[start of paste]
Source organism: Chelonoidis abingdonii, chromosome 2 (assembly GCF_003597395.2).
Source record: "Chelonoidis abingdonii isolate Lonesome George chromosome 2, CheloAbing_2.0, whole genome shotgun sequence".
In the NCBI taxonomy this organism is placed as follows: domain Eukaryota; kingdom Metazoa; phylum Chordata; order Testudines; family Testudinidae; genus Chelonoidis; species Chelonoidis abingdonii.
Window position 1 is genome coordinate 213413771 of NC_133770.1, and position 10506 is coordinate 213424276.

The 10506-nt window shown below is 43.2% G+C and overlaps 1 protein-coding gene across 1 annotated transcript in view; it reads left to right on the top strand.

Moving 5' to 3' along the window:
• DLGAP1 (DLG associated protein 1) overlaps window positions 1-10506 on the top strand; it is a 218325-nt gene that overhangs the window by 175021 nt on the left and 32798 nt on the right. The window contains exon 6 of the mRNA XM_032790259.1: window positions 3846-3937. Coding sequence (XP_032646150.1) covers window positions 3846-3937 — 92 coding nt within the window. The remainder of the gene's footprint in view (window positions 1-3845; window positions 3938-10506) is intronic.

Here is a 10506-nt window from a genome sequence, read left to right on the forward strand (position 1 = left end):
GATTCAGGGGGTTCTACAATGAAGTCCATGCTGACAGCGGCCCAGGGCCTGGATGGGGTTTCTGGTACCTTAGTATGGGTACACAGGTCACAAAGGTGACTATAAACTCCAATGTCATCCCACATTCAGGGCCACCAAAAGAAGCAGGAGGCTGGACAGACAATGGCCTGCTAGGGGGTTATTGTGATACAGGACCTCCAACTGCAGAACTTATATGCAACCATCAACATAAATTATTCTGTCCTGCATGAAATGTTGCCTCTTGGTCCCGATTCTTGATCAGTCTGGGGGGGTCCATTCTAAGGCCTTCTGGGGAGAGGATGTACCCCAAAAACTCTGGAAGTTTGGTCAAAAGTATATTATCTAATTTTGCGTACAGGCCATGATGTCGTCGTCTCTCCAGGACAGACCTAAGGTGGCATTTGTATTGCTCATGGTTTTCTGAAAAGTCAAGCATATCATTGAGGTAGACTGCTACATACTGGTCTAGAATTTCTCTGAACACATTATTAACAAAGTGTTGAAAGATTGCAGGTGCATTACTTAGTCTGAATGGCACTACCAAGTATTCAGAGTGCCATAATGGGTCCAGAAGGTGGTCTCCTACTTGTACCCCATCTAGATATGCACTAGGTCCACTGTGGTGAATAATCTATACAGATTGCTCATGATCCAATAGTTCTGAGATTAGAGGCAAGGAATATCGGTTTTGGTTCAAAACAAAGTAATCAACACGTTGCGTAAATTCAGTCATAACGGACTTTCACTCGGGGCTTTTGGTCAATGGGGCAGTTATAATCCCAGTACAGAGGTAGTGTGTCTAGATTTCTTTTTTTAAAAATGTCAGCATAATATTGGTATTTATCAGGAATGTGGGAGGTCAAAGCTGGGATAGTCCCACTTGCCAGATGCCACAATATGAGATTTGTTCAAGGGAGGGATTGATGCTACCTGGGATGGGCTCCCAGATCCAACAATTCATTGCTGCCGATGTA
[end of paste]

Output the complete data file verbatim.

Source organism: Chelonoidis abingdonii, chromosome 2 (assembly GCF_003597395.2).
Source record: "Chelonoidis abingdonii isolate Lonesome George chromosome 2, CheloAbing_2.0, whole genome shotgun sequence".
In the NCBI taxonomy this organism is placed as follows: domain Eukaryota; kingdom Metazoa; phylum Chordata; order Testudines; family Testudinidae; genus Chelonoidis; species Chelonoidis abingdonii.
Window position 1 is genome coordinate 213413771 of NC_133770.1, and position 10506 is coordinate 213424276.

The 10506-nt window shown below is 43.2% G+C and overlaps 1 protein-coding gene across 1 annotated transcript in view; it reads left to right on the top strand.

Moving 5' to 3' along the window:
• DLGAP1 (DLG associated protein 1) overlaps window positions 1-10506 on the top strand; it is a 218325-nt gene that overhangs the window by 175021 nt on the left and 32798 nt on the right. The window contains exon 6 of the mRNA XM_032790259.1: window positions 3846-3937. Coding sequence (XP_032646150.1) covers window positions 3846-3937 — 92 coding nt within the window. The remainder of the gene's footprint in view (window positions 1-3845; window positions 3938-10506) is intronic.

Here is a 10506-nt window from a genome sequence, read left to right on the forward strand (position 1 = left end):
GATTCAGGGGGTTCTACAATGAAGTCCATGCTGACAGCGGCCCAGGGCCTGGATGGGGTTTCTGGTACCTTAGTATGGGTACACAGGTCACAAAGGTGACTATAAACTCCAATGTCATCCCACATTCAGGGCCACCAAAAGAAGCAGGAGGCTGGACAGACAATGGCCTGCTAGGGGGTTATTGTGATACAGGACCTCCAACTGCAGAACTTATATGCAACCATCAACATAAATTATTCTGTCCTGCATGAAATGTTGCCTCTTGGTCCCGATTCTTGATCAGTCTGGGGGGGTCCATTCTAAGGCCTTCTGGGGAGAGGATGTACCCCAAAAACTCTGGAAGTTTGGTCAAAAGTATATTATCTAATTTTGCGTACAGGCCATGATGTCGTCGTCTCTCCAGGACAGACCTAAGGTGGCATTTGTATTGCTCATGGTTTTCTGAAAAGTCAAGCATATCATTGAGGTAGACTGCTACATACTGGTCTAGAATTTCTCTGAACACATTATTAACAAAGTGTTGAAAGATTGCAGGTGCATTACTTAGTCTGAATGGCACTACCAAGTATTCAGAGTGCCATAATGGGTCCAGAAGGTGGTCTCCTACTTGTACCCCATCTAGATATGCACTAGGTCCACTGTGGTGAATAATCTATACAGATTGCTCATGATCCAATAGTTCTGAGATTAGAGGCAAGGAATATCGGTTTTGGTTCAAAACAAAGTAATCAACACGTTGCGTAAATTCAGTCATAACGGACTTTCACTCGGGGCTTTTGGTCAATGGGGCAGTTATAATCCCAGTACAGAGGTAGTGTGTCTAGATTTCTTTTTTTAAAAATGTCAGCATAATATTGGTATTTATCAGGAATGTGGGAGGTCAAAGCTGGGATAGTCCCACTTGCCAGATGCCACAATATGAGATTTGTTCAAGGGAGGGATTGATGCTACCTGGGATGGGCTCCCAGATCCAACAATTCATTGCTGCCGATGTA